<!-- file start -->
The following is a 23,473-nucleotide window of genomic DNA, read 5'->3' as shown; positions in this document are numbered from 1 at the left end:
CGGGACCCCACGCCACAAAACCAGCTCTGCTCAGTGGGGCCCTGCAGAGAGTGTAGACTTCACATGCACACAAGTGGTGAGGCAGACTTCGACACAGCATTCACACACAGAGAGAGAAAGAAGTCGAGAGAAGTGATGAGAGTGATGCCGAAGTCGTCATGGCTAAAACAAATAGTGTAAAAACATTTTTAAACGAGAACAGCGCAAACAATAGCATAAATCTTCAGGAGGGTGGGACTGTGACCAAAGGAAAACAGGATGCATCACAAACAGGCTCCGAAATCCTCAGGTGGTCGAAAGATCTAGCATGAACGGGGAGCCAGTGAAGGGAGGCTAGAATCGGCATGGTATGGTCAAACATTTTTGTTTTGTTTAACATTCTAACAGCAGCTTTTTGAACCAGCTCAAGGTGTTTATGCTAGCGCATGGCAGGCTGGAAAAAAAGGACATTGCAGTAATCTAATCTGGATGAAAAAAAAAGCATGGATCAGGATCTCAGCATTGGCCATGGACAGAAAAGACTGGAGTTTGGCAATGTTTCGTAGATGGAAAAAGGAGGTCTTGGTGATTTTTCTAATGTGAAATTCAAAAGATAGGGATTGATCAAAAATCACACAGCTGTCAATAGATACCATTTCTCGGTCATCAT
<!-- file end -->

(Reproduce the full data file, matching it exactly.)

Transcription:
The following is a 23,473-nucleotide window of genomic DNA, read 5'->3' as shown; positions in this document are numbered from 1 at the left end:
CGGGACCCCACGCCACAAAACCAGCTCTGCTCAGTGGGGCCCTGCAGAGAGTGTAGACTTCACATGCACACAAGTGGTGAGGCAGACTTCGACACAGCATTCACACACAGAGAGAGAAAGAAGTCGAGAGAAGTGATGAGAGTGATGCCGAAGTCGTCATGGCTAAAACAAATAGTGTAAAAACATTTTTAAACGAGAACAGCGCAAACAATAGCATAAATCTTCAGGAGGGTGGGACTGTGACCAAAGGAAAACAGGATGCATCACAAACAGGCTCCGAAATCCTCAGGTGGTCGAAAGATCTAGCATGAACGGGGAGCCAGTGAAGGGAGGCTAGAATCGGCATGGTATGGTCAAACATTTTTGTTTTGTTTAACATTCTAACAGCAGCTTTTTGAACCAGCTCAAGGTGTTTATGCTAGCGCATGGCAGGCTGGAAAAAAAGGACATTGCAGTAATCTAATCTGGATGAAAAAAAAAGCATGGATCAGGATCTCAGCATTGGCCATGGACAGAAAAGACTGGAGTTTGGCAATGTTTCGTAGATGGAAAAAGGAGGTCTTGGTGATTTTTCTAATGTGAAATTCAAAAGATAGGGATTGATCAAAAATCACACAGCTGTCAATAGATACCATTTCTCGGTCATCAT